Ten months ago, one of the most powerful storms ever recorded battered the Bahamas. With peak winds at 185-mph, Hurricane Dorian made landfall on Sunday, Sept. 1, 2019 and damaged structures, took hundreds of lives, erased entire neighbors and left survivors traumatized.
Amid the chaos, a handful of HCA Healthcare Heroes spread light in a dark moment by providing critical medical aid.
With the Bahamas often being considered the back yard of Florida, the Bahamas Paradise Cruise Line’s Grand Celebration cruise ship became a lifeline – delivering supplies and volunteers to the devastated area.
When the call went out for volunteers, physicians, nurses and other colleagues from affiliate Memorial Hospital in Jacksonville, Florida packed their cars with supplies donated from the hospital and drove to the cruise ship’s port in West Palm Beach. They boarded the ship as part of the Bahamas Relief Cruise without hesitation.
Caring for others is at the heart of everything we do as an organization. “We are all individually, and as an organization, really great about being involved and jumping into whatever we think is going to help the community,” said Allie Biess, ICU nurse at Memorial Hospital Jacksonville.
“If you see someone hurting, and you can do anything, I just don’t know why you wouldn’t,” Allie adds.
The cruise ship was transformed into a makeshift hospital, and Dr. David Siebert, a hospitalist at Memorial Hospital Jacksonville, and his team were assigned the role to set up a ‘home triage’ hospital on the ship.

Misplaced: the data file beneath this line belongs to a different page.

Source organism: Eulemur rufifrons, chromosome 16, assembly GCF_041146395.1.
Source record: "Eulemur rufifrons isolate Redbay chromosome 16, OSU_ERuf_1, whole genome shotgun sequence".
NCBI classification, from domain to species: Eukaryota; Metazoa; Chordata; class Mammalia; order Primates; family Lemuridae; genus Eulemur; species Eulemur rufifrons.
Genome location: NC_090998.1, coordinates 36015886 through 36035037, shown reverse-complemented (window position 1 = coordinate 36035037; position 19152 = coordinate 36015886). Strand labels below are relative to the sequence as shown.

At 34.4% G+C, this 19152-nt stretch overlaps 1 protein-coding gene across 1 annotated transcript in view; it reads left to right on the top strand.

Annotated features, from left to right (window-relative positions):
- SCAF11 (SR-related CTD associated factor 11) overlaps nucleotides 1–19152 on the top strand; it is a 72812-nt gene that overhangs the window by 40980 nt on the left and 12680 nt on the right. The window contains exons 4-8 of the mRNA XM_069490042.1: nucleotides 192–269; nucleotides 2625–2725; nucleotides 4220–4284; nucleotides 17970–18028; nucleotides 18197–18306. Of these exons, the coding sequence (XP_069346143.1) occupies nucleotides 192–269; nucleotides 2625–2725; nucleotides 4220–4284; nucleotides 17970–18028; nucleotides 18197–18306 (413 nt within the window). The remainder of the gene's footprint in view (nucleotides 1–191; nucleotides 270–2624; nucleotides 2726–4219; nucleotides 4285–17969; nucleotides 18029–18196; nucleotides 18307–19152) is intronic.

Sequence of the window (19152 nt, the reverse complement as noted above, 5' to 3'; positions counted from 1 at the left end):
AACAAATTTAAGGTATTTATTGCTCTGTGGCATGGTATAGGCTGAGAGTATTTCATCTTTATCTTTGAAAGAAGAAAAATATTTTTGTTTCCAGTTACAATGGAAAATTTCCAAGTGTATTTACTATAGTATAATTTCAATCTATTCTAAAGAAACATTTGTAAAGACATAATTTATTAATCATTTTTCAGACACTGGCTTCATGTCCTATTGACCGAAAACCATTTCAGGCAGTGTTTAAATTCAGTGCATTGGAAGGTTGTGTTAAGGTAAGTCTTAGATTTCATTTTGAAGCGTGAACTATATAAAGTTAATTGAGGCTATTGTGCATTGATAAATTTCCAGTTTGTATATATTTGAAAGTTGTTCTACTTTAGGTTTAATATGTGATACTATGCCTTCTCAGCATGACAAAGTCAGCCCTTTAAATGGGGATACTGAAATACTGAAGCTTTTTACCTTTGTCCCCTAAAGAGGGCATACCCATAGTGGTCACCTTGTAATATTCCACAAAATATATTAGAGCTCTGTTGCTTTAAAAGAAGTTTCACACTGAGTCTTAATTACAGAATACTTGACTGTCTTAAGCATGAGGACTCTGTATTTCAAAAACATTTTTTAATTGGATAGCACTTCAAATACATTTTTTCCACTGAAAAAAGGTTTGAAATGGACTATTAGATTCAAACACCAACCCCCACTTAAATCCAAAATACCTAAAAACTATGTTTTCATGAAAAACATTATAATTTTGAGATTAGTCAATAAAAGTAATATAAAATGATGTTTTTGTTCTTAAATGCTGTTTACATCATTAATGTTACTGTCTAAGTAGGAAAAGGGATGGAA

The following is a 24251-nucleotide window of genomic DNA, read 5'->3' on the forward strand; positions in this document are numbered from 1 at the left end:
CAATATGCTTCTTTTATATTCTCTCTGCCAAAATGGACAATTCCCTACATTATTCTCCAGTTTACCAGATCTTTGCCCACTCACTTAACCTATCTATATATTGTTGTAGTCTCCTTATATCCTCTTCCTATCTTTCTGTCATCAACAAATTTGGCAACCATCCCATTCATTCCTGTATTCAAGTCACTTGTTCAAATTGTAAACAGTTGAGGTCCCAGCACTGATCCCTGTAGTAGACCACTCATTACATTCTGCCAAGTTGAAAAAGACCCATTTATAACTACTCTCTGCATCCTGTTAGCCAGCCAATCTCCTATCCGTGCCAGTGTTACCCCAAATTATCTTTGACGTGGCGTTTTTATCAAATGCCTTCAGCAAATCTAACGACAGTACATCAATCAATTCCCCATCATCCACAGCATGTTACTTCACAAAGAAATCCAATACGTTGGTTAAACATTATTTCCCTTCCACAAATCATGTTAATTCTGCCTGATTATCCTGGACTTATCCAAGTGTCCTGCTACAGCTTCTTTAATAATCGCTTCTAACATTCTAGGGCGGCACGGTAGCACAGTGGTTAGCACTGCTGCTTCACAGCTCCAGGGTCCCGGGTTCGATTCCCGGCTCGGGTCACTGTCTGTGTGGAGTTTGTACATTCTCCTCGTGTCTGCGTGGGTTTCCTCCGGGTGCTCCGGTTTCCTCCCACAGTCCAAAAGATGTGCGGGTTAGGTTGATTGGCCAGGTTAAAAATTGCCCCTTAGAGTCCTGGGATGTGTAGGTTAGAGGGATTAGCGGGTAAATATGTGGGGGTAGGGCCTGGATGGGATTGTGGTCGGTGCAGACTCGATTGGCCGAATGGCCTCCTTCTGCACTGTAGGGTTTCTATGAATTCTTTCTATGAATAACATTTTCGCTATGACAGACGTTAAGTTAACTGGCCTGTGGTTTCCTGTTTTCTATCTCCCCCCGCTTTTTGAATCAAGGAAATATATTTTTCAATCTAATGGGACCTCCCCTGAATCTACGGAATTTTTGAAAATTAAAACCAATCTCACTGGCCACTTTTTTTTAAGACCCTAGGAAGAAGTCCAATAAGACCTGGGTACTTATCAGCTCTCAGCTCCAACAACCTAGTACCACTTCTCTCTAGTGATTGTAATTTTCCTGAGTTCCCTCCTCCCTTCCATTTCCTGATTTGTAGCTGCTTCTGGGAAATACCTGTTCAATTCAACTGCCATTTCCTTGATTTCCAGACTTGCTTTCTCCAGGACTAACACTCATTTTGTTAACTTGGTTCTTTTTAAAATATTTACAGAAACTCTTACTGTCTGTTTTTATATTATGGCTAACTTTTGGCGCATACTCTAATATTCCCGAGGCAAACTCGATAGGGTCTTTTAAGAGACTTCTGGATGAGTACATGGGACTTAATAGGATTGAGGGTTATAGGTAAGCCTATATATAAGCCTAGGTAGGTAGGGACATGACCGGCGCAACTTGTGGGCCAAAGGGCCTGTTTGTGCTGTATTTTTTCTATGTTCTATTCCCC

Once the ship had docked in the Bahamas, medical relief teams were sent on land to deliver roughly 225,000 pounds of medical equipment along with other supplies to the city of Freeport.
Dr. Frederick Jenkins, emergency department medical director at Memorial Hospital Jacksonville, asked to drive around the island going door to door to see what help was needed most. It became evident that dehydration and treating patients with chronic issues who had lost everything, including medication, were the highest priorities.
The makeshift medical bar in the cruise ship quickly saw an influx of survivors from the island needing medical treatment. Diabetics lacked insulin. Those with high-blood pressure, cardiac arrhythmias and stroke issues were without medication. Skin issues, including fungal rashes, were on the rise as a result of no running water.
In addition to the medical treatment given, Dr. Michael Baptista, bariatric surgeon at Memorial Hospital Jacksonville explained that the relief efforts delivered so much more.
“I think the thing we brought the most for the people there was hope,” said Dr. Baptista. “We gave them hope that someone cares about them. We gave them hope that the help will continue.”
“We were absolutely carrying out the mission of HCA Healthcare by doing this – to provide wonderful care to the people in the community, and obviously in this case the community extended a lot further out,” said Dr. Jenkins.
He continued, “To help people directly like this that were so devastated, is just tremendous. I mean we do that every day in the emergency department, but this was kind of on a different level and in a totally different context – so it was really rewarding to do it. I would encourage anybody who has the opportunity to do the same thing.”
Serving as the medical director for the Bahamas Relief Cruise, nurse Brittany Reidy was determined to continue helping in the most ravaged areas. After the Bahamas Relief Cruise completed its maiden voyage, the relief mission made additional trips, under Brittany’s medical leadership, to continue serving those in need. Brittany – who specializes in critical care trauma and emergency services – serves patients at HCA Healthcare sister facility, Palms West Hospital, in Loxahatchee, Fla.